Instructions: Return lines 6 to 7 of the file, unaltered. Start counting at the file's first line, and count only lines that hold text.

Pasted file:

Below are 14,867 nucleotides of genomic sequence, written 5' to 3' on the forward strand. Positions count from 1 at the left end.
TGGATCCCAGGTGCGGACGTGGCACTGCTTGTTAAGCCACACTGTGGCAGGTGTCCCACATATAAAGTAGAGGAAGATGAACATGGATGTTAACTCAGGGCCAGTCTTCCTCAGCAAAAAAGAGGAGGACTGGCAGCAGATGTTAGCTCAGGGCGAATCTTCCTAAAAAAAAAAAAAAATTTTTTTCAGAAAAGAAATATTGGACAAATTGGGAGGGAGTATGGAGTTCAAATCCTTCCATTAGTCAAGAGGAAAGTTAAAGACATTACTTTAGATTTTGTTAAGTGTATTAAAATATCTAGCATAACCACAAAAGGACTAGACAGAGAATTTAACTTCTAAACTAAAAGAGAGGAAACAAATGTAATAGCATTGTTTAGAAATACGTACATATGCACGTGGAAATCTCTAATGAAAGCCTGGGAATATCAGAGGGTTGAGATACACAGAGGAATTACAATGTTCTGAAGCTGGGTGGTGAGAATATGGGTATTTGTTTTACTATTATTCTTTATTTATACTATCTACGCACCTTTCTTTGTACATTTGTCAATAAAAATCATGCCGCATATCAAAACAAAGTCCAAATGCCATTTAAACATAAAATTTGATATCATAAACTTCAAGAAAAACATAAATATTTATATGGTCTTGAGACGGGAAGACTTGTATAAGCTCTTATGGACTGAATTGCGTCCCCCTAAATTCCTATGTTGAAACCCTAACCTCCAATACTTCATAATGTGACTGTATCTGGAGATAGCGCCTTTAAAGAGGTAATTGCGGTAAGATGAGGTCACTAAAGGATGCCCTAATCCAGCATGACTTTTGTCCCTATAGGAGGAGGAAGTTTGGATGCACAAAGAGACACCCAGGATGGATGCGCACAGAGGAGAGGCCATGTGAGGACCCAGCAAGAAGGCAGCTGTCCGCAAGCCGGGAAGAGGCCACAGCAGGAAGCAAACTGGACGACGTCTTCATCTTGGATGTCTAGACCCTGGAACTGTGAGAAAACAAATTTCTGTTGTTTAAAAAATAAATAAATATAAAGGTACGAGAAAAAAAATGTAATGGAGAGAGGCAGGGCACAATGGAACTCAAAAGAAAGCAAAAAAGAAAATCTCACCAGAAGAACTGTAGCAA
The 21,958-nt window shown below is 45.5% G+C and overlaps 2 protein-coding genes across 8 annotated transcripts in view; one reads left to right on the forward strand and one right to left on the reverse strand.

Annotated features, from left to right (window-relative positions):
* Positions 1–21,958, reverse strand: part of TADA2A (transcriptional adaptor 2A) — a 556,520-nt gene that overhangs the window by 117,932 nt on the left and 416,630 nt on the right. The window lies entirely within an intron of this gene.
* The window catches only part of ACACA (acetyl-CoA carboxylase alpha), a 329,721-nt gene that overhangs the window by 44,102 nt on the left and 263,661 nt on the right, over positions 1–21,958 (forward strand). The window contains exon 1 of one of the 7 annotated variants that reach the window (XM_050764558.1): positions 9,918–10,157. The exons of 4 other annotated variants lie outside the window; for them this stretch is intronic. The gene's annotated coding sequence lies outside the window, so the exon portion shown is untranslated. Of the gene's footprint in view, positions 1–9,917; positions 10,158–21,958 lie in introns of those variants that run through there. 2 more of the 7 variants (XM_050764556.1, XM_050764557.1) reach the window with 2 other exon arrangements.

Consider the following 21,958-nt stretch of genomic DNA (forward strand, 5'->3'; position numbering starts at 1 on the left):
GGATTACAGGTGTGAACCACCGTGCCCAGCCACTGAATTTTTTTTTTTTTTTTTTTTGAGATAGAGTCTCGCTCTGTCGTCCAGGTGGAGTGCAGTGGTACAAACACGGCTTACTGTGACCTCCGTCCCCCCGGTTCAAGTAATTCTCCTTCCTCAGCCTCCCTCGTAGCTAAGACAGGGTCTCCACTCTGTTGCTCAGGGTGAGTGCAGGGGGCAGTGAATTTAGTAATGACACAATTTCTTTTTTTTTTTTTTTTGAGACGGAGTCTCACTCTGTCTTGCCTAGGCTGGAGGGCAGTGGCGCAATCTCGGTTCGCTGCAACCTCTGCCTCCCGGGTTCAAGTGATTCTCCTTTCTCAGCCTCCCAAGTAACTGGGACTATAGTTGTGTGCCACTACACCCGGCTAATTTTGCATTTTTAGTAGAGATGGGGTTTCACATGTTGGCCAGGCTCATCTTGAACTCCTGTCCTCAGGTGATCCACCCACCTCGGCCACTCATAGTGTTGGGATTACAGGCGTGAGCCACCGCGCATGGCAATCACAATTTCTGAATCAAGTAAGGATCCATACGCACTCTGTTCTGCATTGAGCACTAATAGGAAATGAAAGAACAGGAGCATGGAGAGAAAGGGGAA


* The window catches only part of ACACA (acetyl-CoA carboxylase alpha), a 329,721-nt gene that overhangs the window by 44,102 nt on the left and 263,661 nt on the right, over positions 1–21,958 (forward strand). The window contains exon 1 of one of the 7 annotated variants that reach the window (XM_050764558.1): positions 9,918–10,157. The exons of 4 other annotated variants lie outside the window; for them this stretch is intronic. The gene's annotated coding sequence lies outside the window, so the exon portion shown is untranslated. Of the gene's footprint in view, positions 1–9,917; positions 10,158–21,958 lie in introns of those variants that run through there. 2 more of the 7 variants (XM_050764556.1, XM_050764557.1) reach the window with 2 other exon arrangements.

Consider the following 21,958-nt stretch of genomic DNA (forward strand, 5'->3'; position numbering starts at 1 on the left):